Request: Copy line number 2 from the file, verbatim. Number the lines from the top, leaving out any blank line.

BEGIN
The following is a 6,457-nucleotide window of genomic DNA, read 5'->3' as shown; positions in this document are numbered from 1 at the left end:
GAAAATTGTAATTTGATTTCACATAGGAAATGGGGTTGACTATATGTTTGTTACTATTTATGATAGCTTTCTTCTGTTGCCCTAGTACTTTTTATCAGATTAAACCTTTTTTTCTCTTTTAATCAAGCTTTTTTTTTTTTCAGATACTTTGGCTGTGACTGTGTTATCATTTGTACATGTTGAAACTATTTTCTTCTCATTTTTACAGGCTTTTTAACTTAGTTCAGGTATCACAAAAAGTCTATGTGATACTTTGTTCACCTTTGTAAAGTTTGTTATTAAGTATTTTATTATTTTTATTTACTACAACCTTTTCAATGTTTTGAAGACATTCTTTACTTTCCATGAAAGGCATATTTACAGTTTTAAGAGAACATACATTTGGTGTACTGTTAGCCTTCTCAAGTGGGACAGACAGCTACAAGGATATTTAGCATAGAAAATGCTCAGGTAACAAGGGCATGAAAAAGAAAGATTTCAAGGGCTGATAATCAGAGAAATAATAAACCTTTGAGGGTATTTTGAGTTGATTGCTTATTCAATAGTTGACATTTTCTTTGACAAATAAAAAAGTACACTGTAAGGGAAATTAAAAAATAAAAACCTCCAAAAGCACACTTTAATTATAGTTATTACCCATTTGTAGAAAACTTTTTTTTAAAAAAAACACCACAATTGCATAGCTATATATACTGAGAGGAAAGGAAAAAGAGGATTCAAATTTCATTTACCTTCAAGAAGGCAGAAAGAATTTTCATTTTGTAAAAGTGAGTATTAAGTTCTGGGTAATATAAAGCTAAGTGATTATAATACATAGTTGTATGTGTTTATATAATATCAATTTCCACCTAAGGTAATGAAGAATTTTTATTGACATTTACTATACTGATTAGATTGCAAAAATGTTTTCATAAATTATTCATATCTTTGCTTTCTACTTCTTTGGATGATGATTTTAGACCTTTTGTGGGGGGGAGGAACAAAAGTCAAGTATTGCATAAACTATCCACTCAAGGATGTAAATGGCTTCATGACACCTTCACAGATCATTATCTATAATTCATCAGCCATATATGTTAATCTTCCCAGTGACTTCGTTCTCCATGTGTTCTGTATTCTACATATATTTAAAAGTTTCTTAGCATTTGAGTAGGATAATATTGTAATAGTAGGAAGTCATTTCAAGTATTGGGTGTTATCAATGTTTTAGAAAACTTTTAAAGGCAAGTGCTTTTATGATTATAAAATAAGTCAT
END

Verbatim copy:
GAAAATTGTAATTTGATTTCACATAGGAAATGGGGTTGACTATATGTTTGTTACTATTTATGATAGCTTTCTTCTGTTGCCCTAGTACTTTTTATCAGATTAAACCTTTTTTTCTCTTTTAATCAAGCTTTTTTTTTTTTCAGATACTTTGGCTGTGACTGTGTTATCATTTGTACATGTTGAAACTATTTTCTTCTCATTTTTACAGGCTTTTTAACTTAGTTCAGGTATCACAAAAAGTCTATGTGATACTTTGTTCACCTTTGTAAAGTTTGTTATTAAGTATTTTATTATTTTTATTTACTACAACCTTTTCAATGTTTTGAAGACATTCTTTACTTTCCATGAAAGGCATATTTACAGTTTTAAGAGAACATACATTTGGTGTACTGTTAGCCTTCTCAAGTGGGACAGACAGCTACAAGGATATTTAGCATAGAAAATGCTCAGGTAACAAGGGCATGAAAAAGAAAGATTTCAAGGGCTGATAATCAGAGAAATAATAAACCTTTGAGGGTATTTTGAGTTGATTGCTTATTCAATAGTTGACATTTTCTTTGACAAATAAAAAAGTACACTGTAAGGGAAATTAAAAAATAAAAACCTCCAAAAGCACACTTTAATTATAGTTATTACCCATTTGTAGAAAACTTTTTTTTAAAAAAAACACCACAATTGCATAGCTATATATACTGAGAGGAAAGGAAAAAGAGGATTCAAATTTCATTTACCTTCAAGAAGGCAGAAAGAATTTTCATTTTGTAAAAGTGAGTATTAAGTTCTGGGTAATATAAAGCTAAGTGATTATAATACATAGTTGTATGTGTTTATATAATATCAATTTCCACCTAAGGTAATGAAGAATTTTTATTGACATTTACTATACTGATTAGATTGCAAAAATGTTTTCATAAATTATTCATATCTTTGCTTTCTACTTCTTTGGATGATGATTTTAGACCTTTTGTGGGGGGGAGGAACAAAAGTCAAGTATTGCATAAACTATCCACTCAAGGATGTAAATGGCTTCATGACACCTTCACAGATCATTATCTATAATTCATCAGCCATATATGTTAATCTTCCCAGTGACTTCGTTCTCCATGTGTTCTGTATTCTACATATATTTAAAAGTTTCTTAGCATTTGAGTAGGATAATATTGTAATAGTAGGAAGTCATTTCAAGTATTGGGTGTTATCAATGTTTTAGAAAACTTTTAAAGGCAAGTGCTTTTATGATTATAAAATAAGTCAT